As Sea Nomads, they live in traditional houseboats and each day hours are spent hunting fish and assorted creatures of the sea. Where most fisherfolk spend their time above water casting rods or nets for fish, the Bajau people do their fishing deep under water. The amazing free diving capacity is not seen anywhere else in the world, skills they possess that have been a mystery for centuries. Which led a group of geneticists and biologists from the University of Copenhagen and University of California, Berkley to the informed belief that the answer to the mystery lies in their spleens.
Jatmin carries a freshly-speared octopus back to his boat.  Photo: James Morgan

According to conclusions published recently in the journal Cell, the Bajau people may be possessed of a genetic advantage acquired through environmental adaptation over thousands of years; when natural selection gradually gave preference to those among them capable of performing such underwater feats not given to most humans and in the process a people emerged with enlarged spleens enabling them to remain underwater for vastly prolonged periods of time on a single, expansive breath.

The spleen has a key role in the process that evolves as humans dive into water where an autonomous "diving response" ensues, as breath is held while underwater. The spleen stores red blood cells, and during the dive response it contracts, injecting oxygenated blood cells into the circulatory system, becoming the fuel partially responsible for the process that allows us to hold our breaths. The amount of time we can spend underwater is directly related to the size of the spleen, according to the researchers' hypothesis.

This neat conjecture fits very well into the fact that Sea Nomads are found to have spleens about fifty percent larger than those measured by researchers in other Indigenous people living nearby, the Saluan. Ancestrally related to the Bajau, the Saluan don't share the gift of an enlarged spleen enabling them to dive for a prolonged period as the Bajau do. Melissa Ilardo from the University of Copenhagen's Center for Geogenetics was the lead author of the paper. She had travelled to Indonesia, hauling along a portable ultrasound to measure the spleens in the two communities.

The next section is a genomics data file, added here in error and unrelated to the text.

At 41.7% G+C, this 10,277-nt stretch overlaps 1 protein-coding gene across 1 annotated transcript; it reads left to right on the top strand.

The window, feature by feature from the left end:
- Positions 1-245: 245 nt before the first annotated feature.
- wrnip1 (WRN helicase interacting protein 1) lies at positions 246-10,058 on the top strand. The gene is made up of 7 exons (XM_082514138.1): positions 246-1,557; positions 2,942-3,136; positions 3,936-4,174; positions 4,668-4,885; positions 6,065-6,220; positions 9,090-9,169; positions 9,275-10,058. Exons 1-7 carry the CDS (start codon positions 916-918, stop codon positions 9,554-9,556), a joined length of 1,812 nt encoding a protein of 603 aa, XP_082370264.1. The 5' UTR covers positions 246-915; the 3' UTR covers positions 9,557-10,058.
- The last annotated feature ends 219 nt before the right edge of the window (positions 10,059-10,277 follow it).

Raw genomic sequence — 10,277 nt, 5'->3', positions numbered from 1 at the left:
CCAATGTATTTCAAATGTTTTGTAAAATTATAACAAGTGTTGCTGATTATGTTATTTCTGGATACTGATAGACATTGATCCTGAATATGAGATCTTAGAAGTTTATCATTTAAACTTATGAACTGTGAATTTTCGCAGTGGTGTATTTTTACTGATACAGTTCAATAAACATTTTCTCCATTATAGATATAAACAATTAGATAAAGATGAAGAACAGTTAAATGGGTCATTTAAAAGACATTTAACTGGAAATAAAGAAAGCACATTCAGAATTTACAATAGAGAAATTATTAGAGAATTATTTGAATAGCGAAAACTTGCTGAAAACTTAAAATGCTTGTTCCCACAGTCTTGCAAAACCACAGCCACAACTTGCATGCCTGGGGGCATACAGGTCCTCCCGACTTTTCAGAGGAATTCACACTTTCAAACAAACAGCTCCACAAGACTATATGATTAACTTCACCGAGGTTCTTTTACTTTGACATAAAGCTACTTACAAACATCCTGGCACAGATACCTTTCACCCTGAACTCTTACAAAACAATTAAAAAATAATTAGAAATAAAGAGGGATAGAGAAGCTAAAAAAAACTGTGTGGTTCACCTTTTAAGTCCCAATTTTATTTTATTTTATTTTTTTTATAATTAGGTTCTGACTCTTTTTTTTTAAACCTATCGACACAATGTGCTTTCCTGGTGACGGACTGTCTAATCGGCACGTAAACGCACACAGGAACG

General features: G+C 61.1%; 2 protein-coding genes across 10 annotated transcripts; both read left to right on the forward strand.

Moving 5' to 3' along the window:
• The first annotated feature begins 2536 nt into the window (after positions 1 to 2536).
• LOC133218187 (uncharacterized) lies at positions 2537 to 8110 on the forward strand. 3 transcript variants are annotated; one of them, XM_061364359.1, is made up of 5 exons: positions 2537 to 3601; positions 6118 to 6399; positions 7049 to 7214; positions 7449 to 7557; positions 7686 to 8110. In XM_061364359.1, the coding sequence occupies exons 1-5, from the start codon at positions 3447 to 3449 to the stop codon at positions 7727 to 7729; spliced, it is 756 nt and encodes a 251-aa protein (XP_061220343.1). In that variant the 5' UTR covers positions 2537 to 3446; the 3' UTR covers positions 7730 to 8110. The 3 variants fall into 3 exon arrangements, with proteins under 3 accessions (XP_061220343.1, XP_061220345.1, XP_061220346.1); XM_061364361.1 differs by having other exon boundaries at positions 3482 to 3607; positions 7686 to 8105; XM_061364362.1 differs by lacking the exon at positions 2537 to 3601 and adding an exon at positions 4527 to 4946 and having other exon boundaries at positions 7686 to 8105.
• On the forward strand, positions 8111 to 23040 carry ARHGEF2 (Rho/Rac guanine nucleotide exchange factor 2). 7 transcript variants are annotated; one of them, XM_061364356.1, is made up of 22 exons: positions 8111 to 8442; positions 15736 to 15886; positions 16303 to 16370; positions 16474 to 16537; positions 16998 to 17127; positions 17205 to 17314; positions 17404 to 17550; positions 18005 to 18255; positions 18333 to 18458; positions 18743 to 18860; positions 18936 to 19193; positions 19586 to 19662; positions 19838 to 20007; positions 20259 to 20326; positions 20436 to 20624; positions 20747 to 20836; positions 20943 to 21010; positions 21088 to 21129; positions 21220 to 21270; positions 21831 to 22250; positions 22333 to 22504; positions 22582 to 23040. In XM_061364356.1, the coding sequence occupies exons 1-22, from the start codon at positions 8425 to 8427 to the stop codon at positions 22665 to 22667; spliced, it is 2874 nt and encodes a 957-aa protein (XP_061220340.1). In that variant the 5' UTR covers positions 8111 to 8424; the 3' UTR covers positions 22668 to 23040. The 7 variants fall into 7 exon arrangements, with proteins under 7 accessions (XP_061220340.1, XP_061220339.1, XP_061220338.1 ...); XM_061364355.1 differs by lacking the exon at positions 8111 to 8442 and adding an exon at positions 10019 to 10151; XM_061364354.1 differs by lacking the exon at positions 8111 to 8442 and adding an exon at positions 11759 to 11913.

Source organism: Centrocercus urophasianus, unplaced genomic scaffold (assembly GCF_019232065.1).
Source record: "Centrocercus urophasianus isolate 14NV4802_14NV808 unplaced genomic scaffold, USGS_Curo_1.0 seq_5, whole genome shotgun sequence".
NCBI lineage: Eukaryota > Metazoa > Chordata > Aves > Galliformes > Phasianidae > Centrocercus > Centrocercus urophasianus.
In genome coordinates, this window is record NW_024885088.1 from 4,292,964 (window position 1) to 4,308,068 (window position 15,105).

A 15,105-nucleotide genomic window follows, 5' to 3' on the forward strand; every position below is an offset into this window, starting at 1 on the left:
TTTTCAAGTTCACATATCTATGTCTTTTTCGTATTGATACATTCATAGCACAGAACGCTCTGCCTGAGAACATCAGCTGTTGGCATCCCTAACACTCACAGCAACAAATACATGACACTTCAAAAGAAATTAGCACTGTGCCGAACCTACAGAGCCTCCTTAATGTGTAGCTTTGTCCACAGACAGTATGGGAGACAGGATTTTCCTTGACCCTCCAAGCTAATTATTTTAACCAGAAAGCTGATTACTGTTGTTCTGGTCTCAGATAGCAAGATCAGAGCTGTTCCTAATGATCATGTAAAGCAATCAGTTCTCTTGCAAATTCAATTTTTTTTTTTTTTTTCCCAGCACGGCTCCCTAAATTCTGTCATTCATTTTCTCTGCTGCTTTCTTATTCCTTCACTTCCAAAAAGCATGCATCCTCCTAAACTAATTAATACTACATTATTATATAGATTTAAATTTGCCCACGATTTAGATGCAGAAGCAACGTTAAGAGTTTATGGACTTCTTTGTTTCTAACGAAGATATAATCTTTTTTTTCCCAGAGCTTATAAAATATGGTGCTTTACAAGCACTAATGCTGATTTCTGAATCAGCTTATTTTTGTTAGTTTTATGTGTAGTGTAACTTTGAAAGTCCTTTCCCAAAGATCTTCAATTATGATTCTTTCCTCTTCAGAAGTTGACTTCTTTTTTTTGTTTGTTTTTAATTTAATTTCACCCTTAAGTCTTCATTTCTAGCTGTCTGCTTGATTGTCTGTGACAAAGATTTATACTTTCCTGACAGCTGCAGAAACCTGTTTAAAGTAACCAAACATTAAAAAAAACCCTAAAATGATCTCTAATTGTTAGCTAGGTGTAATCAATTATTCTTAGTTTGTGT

Ibu Diana Botutihe has lived her entire life at sea, visiting land only intermittently to trade fish for rice, water and other staples. Here she is pictured on her boat in Sulawesi, Indonesia.    Photo: James Morgan

The researchers discovered the Bajau also was possessed of a  higher frequency of a variant of a specific gene, called the PDE10A, once they sequenced the genomes of a few dozen Bajau and Saluan test subjects. The conclusion was drawn that increased thyroid hormone levels in the Bajau are also thought to play a significant role in the process. Their decision, however, is not necessarily shared by other scientists who believe it possible that other adaptations could be involved in the diving capability of the Bajau; further study is required for a fuller understanding of the process, they stress.

Yet the anomalous environmental process that stimulated such an evolutionary advantage for survival is seen in other study groups where genetic mutations come into play among other discreet populations living in extreme geological and atmospheric conditions globally. Studies, for example, documenting that people living in Tibet appear to have benefited through natural selection to adapt to hypoxia, an oxygen deficiency resulting from living in high altitudes that can be fatal to others, but which the Tibetans have adapted to.

The Bajau are adept free divers. Some of them spend up to five hours a day under water, searching for food and other creatures for trade.   Photo: James Morgan